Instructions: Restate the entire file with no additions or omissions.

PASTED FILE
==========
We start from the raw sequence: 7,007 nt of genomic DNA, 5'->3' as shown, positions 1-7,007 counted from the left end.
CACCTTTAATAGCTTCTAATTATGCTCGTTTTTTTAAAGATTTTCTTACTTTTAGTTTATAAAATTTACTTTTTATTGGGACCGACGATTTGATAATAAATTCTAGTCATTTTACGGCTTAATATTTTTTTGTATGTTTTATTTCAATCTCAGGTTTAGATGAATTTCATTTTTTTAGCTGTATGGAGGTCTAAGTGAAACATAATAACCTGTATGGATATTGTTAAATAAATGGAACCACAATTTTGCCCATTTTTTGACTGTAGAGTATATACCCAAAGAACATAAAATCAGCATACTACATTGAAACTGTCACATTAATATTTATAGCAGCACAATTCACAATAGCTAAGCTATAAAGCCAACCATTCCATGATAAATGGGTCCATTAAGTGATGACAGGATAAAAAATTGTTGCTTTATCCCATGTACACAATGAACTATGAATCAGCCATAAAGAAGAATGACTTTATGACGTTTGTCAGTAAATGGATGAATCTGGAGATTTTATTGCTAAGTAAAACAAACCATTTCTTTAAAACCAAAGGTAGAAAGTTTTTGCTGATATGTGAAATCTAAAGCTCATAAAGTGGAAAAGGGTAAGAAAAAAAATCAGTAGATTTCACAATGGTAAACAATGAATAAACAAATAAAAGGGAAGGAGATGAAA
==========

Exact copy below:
We start from the raw sequence: 7,007 nt of genomic DNA, 5'->3' as shown, positions 1-7,007 counted from the left end.
CACCTTTAATAGCTTCTAATTATGCTCGTTTTTTTAAAGATTTTCTTACTTTTAGTTTATAAAATTTACTTTTTATTGGGACCGACGATTTGATAATAAATTCTAGTCATTTTACGGCTTAATATTTTTTTGTATGTTTTATTTCAATCTCAGGTTTAGATGAATTTCATTTTTTTAGCTGTATGGAGGTCTAAGTGAAACATAATAACCTGTATGGATATTGTTAAATAAATGGAACCACAATTTTGCCCATTTTTTGACTGTAGAGTATATACCCAAAGAACATAAAATCAGCATACTACATTGAAACTGTCACATTAATATTTATAGCAGCACAATTCACAATAGCTAAGCTATAAAGCCAACCATTCCATGATAAATGGGTCCATTAAGTGATGACAGGATAAAAAATTGTTGCTTTATCCCATGTACACAATGAACTATGAATCAGCCATAAAGAAGAATGACTTTATGACGTTTGTCAGTAAATGGATGAATCTGGAGATTTTATTGCTAAGTAAAACAAACCATTTCTTTAAAACCAAAGGTAGAAAGTTTTTGCTGATATGTGAAATCTAAAGCTCATAAAGTGGAAAAGGGTAAGAAAAAAAATCAGTAGATTTCACAATGGTAAACAATGAATAAACAAATAAAAGGGAAGGAGATGAAA